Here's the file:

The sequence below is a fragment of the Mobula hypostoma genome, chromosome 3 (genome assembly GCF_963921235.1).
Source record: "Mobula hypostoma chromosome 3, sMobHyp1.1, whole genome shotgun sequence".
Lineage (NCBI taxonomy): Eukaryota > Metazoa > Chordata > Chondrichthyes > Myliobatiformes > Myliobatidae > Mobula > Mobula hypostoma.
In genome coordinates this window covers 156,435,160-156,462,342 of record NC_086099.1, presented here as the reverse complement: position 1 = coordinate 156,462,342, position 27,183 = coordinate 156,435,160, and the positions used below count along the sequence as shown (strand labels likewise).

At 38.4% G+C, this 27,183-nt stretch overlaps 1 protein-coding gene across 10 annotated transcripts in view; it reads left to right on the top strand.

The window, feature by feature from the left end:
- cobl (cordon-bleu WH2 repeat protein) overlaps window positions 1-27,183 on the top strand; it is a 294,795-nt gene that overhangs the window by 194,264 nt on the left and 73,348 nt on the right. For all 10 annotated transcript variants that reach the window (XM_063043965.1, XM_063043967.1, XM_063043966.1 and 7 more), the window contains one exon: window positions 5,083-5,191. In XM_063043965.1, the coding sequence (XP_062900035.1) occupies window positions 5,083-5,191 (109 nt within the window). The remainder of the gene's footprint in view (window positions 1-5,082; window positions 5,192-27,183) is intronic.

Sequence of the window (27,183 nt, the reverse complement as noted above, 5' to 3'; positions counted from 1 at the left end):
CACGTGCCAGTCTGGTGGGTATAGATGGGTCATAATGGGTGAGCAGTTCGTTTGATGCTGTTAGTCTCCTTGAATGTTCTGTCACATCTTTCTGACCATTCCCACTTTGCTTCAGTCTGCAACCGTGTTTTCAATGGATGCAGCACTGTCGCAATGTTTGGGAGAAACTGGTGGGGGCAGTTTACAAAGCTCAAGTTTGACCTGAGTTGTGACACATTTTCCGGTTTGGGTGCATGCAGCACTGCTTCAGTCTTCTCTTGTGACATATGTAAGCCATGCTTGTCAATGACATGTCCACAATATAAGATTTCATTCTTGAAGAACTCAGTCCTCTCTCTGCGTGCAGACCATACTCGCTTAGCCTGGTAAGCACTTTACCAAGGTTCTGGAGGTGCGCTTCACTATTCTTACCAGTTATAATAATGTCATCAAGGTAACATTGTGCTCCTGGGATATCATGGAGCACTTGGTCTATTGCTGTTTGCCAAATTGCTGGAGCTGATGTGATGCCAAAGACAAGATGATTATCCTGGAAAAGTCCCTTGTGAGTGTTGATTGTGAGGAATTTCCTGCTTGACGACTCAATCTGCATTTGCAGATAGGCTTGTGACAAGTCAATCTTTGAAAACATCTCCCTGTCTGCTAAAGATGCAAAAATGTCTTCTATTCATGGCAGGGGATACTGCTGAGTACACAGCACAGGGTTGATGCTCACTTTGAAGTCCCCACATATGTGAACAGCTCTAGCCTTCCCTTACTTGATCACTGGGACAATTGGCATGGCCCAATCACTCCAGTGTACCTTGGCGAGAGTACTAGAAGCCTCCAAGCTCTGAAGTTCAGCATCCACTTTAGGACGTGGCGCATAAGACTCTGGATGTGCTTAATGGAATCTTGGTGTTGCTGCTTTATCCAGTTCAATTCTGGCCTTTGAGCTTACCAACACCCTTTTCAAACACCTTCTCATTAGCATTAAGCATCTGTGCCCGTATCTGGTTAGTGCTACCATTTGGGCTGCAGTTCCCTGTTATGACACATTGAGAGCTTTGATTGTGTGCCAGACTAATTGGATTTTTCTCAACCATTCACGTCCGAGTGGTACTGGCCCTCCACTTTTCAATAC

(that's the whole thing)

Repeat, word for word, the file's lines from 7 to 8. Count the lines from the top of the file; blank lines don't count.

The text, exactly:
- cobl (cordon-bleu WH2 repeat protein) overlaps window positions 1-27,183 on the top strand; it is a 294,795-nt gene that overhangs the window by 194,264 nt on the left and 73,348 nt on the right. For all 10 annotated transcript variants that reach the window (XM_063043965.1, XM_063043967.1, XM_063043966.1 and 7 more), the window contains one exon: window positions 5,083-5,191. In XM_063043965.1, the coding sequence (XP_062900035.1) occupies window positions 5,083-5,191 (109 nt within the window). The remainder of the gene's footprint in view (window positions 1-5,082; window positions 5,192-27,183) is intronic.

Sequence of the window (27,183 nt, the reverse complement as noted above, 5' to 3'; positions counted from 1 at the left end):